A quick introduction to migrating from an Oracle database to an Amazon Aurora PostgreSQL database
In this post, we build an AWS CloudFormation stack to deploy resources to help demonstrate the process of migrating from an Oracle database to an Amazon Aurora PostgreSQL database. Because this is a heterogeneous migration, we follow a two-phase approach similar to what is detailed in How to Migrate Your Oracle Database to PostgreSQL.
The post focuses on building a migration stack to help you get familiar with AWS Schema Conversion Tool (AWS SCT) and AWS Data Migration Service (AWS DMS) core concepts. We also show you how to disable triggers in the target Amazon Aurora PostgreSQL database for migration using database parameter groups.
We use AWS CloudFormation to deploy an Amazon EC2 instance with the Oracle database (HRDATA) pre-installed, an Amazon Aurora PostgreSQL cluster, and a replication instance in AWS DMS. We use other necessary components like Amazon Virtual Private Cloud (Amazon VPC), Amazon Simple Storage Service (Amazon S3), and AWS Identity and Access Management (IAM) roles and policies to aid in the migration process.
Before you proceed with building the components for this migration, note the following key points:
- During conversion, AWS SCT converts the schemas to uppercase in the target Aurora PostgreSQL database. Because the Aurora PostgreSQL engine is case sensitive, you use transformation rules during the migration step.
- For bulk loading, you must disable all triggers in the target Aurora PostgreSQL database. Otherwise, bulk loading fails due to foreign key violations. We show how to do this by using a database parameter group and setting the
replica. This action disables all triggers. While you are creating the Aurora cluster, the AWS CloudFormation stack sets the
DBParameterGroupresource as needed. Ideally, after the bulk loading is complete, you change the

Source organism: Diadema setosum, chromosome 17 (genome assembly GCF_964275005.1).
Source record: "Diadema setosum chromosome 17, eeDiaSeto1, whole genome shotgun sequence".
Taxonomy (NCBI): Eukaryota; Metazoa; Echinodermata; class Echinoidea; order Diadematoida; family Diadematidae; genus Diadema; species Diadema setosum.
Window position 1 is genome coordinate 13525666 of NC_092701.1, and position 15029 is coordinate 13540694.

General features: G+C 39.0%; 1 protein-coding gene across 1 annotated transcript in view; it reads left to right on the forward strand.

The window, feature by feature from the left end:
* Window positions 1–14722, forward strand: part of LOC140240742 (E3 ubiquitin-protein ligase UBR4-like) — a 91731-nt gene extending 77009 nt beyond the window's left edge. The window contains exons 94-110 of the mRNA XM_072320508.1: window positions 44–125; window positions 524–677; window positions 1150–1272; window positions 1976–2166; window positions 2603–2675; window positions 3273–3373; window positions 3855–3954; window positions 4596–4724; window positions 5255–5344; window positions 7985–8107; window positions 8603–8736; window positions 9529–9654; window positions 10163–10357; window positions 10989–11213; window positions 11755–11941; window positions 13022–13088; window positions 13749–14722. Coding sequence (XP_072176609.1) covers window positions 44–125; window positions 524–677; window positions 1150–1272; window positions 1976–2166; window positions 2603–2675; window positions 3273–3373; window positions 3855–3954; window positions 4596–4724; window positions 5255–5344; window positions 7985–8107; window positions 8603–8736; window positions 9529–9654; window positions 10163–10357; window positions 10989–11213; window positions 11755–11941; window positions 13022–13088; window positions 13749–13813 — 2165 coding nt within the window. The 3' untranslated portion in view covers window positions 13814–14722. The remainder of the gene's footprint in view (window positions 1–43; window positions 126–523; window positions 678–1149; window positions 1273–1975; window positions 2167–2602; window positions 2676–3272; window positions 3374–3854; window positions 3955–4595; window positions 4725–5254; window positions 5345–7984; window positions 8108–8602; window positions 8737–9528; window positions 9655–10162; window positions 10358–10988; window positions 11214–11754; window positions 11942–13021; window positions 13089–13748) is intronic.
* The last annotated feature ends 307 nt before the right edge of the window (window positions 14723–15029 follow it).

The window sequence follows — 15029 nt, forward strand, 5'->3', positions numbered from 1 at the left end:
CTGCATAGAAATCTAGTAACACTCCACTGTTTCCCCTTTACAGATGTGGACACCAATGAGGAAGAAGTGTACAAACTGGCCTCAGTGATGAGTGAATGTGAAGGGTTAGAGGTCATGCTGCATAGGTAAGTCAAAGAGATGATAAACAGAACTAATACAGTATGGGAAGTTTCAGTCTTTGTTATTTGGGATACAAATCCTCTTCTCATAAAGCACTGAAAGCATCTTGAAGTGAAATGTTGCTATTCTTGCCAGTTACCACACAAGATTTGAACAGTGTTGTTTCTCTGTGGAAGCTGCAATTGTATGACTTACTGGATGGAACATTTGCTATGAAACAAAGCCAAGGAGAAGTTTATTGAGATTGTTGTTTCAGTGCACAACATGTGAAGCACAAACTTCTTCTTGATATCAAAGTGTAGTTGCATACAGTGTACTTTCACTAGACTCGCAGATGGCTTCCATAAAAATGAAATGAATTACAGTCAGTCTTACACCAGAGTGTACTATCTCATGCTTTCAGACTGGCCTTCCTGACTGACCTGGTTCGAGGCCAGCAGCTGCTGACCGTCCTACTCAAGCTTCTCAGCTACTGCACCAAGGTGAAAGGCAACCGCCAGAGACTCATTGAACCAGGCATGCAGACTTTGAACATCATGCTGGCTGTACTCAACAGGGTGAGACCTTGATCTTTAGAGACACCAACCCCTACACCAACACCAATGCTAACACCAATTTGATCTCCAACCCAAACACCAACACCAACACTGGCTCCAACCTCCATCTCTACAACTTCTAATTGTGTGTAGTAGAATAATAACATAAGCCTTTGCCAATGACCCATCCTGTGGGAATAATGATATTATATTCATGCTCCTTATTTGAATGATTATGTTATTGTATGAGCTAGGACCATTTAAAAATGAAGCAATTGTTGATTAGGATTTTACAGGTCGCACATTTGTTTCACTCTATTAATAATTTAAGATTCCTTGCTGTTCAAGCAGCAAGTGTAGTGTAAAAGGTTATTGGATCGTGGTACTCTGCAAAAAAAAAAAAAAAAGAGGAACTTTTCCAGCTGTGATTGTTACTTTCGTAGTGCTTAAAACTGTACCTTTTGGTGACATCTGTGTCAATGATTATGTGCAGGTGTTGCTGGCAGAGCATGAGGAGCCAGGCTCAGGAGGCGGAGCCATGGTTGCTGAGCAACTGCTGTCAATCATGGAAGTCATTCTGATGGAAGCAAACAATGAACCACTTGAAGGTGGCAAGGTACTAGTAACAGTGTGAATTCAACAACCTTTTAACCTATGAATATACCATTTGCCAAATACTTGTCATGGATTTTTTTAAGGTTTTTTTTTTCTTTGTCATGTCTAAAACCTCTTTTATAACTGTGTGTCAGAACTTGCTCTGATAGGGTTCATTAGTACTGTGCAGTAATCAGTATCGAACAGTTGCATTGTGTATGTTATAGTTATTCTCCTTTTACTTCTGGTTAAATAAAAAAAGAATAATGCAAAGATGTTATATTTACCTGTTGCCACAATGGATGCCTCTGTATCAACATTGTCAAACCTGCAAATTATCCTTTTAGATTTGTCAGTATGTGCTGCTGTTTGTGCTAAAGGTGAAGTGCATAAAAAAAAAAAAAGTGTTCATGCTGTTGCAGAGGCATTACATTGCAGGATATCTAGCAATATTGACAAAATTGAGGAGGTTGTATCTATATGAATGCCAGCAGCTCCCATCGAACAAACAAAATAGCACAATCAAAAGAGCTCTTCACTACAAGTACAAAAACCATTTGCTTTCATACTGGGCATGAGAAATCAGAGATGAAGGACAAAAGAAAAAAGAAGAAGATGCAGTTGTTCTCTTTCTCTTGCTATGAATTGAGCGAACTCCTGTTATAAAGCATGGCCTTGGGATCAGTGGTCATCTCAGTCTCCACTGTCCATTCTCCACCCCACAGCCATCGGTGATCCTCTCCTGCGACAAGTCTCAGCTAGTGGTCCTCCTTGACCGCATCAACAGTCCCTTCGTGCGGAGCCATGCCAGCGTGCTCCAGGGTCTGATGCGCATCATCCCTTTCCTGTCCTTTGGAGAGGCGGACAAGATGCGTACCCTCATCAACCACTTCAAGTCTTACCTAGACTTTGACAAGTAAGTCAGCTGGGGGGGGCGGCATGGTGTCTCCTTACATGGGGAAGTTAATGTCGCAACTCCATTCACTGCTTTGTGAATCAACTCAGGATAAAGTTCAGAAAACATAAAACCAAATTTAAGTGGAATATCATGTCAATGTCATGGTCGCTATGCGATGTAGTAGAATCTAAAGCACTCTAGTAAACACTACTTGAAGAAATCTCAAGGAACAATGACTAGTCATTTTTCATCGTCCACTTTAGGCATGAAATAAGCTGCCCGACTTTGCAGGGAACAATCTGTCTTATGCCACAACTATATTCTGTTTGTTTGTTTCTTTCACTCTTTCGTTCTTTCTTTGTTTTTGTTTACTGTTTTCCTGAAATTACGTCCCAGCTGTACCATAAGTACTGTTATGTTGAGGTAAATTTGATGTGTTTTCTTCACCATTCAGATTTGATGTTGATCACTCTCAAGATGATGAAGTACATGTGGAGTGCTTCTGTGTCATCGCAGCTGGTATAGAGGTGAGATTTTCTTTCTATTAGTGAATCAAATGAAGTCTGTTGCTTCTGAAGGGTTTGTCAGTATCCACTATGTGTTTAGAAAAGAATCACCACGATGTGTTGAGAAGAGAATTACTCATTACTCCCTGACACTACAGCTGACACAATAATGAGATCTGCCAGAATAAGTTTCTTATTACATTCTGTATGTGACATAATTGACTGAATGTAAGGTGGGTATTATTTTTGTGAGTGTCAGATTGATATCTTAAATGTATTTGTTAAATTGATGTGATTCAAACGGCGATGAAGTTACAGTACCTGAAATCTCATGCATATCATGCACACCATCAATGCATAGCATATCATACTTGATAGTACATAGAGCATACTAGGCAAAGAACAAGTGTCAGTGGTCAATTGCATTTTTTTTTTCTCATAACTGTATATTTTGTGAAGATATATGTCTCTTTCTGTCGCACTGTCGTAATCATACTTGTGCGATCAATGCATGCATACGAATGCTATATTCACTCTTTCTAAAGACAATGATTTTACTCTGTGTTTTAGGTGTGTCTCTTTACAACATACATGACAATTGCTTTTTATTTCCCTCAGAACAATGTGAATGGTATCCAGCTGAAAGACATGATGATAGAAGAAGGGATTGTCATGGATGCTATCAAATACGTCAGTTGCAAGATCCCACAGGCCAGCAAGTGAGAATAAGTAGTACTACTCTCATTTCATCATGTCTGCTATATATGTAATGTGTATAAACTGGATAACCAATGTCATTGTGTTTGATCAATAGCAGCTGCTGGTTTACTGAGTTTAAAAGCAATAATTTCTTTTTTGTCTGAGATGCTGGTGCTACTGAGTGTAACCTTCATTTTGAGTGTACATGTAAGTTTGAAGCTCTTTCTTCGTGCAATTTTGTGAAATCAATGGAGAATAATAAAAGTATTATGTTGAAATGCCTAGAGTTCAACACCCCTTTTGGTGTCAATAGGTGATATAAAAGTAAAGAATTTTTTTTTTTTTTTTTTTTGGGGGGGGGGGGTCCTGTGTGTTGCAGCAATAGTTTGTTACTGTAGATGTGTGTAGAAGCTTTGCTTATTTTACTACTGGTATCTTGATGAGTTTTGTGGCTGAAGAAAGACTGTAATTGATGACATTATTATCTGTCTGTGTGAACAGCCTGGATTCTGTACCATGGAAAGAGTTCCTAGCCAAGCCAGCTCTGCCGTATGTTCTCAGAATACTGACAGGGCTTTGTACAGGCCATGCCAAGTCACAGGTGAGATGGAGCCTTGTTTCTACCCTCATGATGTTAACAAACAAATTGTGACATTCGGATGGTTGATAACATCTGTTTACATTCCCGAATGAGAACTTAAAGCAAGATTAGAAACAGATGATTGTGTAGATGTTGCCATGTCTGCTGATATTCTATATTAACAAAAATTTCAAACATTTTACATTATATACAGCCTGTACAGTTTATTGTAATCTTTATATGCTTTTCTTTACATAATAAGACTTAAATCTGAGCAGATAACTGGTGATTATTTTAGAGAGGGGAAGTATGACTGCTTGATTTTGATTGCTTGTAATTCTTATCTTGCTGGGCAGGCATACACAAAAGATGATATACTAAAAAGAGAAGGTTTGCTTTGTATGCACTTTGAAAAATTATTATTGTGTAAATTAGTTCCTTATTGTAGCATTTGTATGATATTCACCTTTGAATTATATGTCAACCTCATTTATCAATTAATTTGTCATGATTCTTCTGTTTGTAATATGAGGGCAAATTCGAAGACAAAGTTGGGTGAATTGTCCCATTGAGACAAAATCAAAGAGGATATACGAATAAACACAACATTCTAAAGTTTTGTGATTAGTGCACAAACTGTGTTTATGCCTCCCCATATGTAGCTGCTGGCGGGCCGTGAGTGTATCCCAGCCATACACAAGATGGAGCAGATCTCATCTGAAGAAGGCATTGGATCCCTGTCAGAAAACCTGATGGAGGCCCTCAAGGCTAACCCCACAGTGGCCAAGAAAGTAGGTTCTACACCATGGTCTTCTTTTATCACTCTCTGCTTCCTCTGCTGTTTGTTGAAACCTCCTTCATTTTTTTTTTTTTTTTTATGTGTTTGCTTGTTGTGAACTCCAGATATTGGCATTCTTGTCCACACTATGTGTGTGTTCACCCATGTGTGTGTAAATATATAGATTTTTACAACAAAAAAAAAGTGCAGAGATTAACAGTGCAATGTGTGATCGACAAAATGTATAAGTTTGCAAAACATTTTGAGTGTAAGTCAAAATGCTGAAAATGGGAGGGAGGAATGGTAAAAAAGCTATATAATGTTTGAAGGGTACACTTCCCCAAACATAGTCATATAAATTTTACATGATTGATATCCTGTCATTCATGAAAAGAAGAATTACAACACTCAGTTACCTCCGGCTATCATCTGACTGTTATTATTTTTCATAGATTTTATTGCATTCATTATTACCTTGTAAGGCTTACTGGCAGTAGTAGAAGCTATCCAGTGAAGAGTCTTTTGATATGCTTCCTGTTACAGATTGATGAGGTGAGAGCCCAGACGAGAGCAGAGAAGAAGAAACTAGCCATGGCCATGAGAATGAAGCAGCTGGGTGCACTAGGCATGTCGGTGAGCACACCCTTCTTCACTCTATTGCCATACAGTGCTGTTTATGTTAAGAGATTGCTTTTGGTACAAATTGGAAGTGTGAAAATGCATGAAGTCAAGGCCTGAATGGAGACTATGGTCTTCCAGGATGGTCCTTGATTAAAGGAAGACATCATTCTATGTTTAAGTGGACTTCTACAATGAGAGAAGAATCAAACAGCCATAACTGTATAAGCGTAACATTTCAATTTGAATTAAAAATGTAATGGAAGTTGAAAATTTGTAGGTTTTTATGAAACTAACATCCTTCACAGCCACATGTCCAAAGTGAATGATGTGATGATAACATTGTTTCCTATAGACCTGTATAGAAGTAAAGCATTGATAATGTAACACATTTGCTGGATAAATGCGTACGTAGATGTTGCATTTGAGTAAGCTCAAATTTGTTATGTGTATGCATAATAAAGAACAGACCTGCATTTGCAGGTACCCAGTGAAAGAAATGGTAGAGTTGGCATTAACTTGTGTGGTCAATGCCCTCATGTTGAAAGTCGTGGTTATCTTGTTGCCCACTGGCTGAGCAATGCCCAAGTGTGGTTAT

session_replication_roleparameter to the original value to enable triggers again on the target database.
Note: Do not execute any DDL statements on the target database while foreign key checks are disabled (for example, throughout the entire AWS DMS migration). Doing so can lead to data dictionary corruption.
The following code snippet is from the AWS CloudFormation script for the database parameter group:
Section 1: Use AWS CloudFormation to deploy resources needed for migration
Note: The script works in the Oregon (us-west-2) and Ohio (us-east-2) Regions only.
To get started with this migration, do the following:
- Download and install AWS SCT.
- Download the Oracle and Aurora PostgreSQL database drivers.
- Follow the instructions in Installing, Verifying, and Updating the AWS Schema Conversion Tool to configure the AWS SCT global settings.
- Locate an Amazon EC2 key pair to use in the US West-2 (Oregon) or US East-2 (Ohio) Region. Keys are Region-specific. If you don’t have one, create an Amazon EC2 key pair.
- Navigate to Identity and Access Management (IAM) in the console. Under Roles, check whether a role named dms-vpc-role This is an API/AWS CLI-specific role that is needed for launching AWS DMS tasks programmatically. If the role is not present, then during the AWS CloudFormation launch section of this post, choose no for the DMSVPCRoleExists exists parameter so that AWS CloudFormation can create this role.
Launch the stack
Note: Some of the resources deployed by the stack incur costs while they are in use.
To get started with deploying the AWS CloudFormation template:
- Choose Launch Stack. This button automatically launches the AWS CloudFormation service in your AWS account with a template to launch. You are prompted to sign in if needed.
- Ensure that you choose the Ohio (us-east-2) or Oregon (us-west-2) Region to create the stack. Then choose Next.
- For the DMSVPCRoleExists parameter, choose yes or no based on step 5 of the PrerequisitesNote: If you have used AWS DMS previously in the account, the dms-vpc-role is already created in IAM. To prevent the AWS CloudFormation stack from failing because the role already exists, choose yes for the DMSVPCRoleExists input parameter. Otherwise, leave it at the default no.
- For the MyIP parameter, the default 0.0.0.0/0 allows the port 1521 (for Oracle) and 5432 for open access. Hence, we highly recommend that you use the public IP of your machine where you are launching the stack from. (You can check your IP using org.)
- Specify a key pair for the EC2 instance, and other parameters as needed. All parameters are required, and most have default values. Then choose Next.
- On the Review page, acknowledge that AWS CloudFormation will create IAM roles as a result of launching the stack. Choose Create.
- To see the stack creation progress, choose Refresh. Then select the stack to see the launch events in the Events section below.The stack creation takes 7–10 minutes to finish. When the stack is successfully launched, the Status changes from CREATE_IN_PROGRESS to CREATE_COMPLETE. The Outputs tab contains information about the resources that are deployed by AWS CloudFormation that you will need later in this post. You can copy these values into a file for easy lookup.At this point, optionally, you can check the Aurora PostgreSQL database parameter group settings.